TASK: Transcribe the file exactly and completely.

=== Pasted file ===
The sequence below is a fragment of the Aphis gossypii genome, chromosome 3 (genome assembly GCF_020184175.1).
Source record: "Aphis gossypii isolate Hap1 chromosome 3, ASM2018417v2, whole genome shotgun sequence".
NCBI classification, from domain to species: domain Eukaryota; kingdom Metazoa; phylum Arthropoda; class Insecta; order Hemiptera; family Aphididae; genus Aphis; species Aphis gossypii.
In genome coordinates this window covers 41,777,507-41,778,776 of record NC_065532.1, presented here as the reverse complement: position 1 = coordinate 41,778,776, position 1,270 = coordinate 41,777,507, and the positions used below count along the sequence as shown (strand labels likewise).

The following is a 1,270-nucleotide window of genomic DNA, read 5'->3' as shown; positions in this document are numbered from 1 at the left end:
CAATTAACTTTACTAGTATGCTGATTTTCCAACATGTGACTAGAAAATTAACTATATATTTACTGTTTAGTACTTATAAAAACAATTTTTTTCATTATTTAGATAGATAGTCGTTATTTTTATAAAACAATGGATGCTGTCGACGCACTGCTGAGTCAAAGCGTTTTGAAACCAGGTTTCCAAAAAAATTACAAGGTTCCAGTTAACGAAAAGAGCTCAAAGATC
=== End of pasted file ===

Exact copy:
The sequence below is a fragment of the Aphis gossypii genome, chromosome 3 (genome assembly GCF_020184175.1).
Source record: "Aphis gossypii isolate Hap1 chromosome 3, ASM2018417v2, whole genome shotgun sequence".
NCBI classification, from domain to species: domain Eukaryota; kingdom Metazoa; phylum Arthropoda; class Insecta; order Hemiptera; family Aphididae; genus Aphis; species Aphis gossypii.
In genome coordinates this window covers 41,777,507-41,778,776 of record NC_065532.1, presented here as the reverse complement: position 1 = coordinate 41,778,776, position 1,270 = coordinate 41,777,507, and the positions used below count along the sequence as shown (strand labels likewise).

The following is a 1,270-nucleotide window of genomic DNA, read 5'->3' as shown; positions in this document are numbered from 1 at the left end:
CAATTAACTTTACTAGTATGCTGATTTTCCAACATGTGACTAGAAAATTAACTATATATTTACTGTTTAGTACTTATAAAAACAATTTTTTTCATTATTTAGATAGATAGTCGTTATTTTTATAAAACAATGGATGCTGTCGACGCACTGCTGAGTCAAAGCGTTTTGAAACCAGGTTTCCAAAAAAATTACAAGGTTCCAGTTAACGAAAAGAGCTCAAAGATC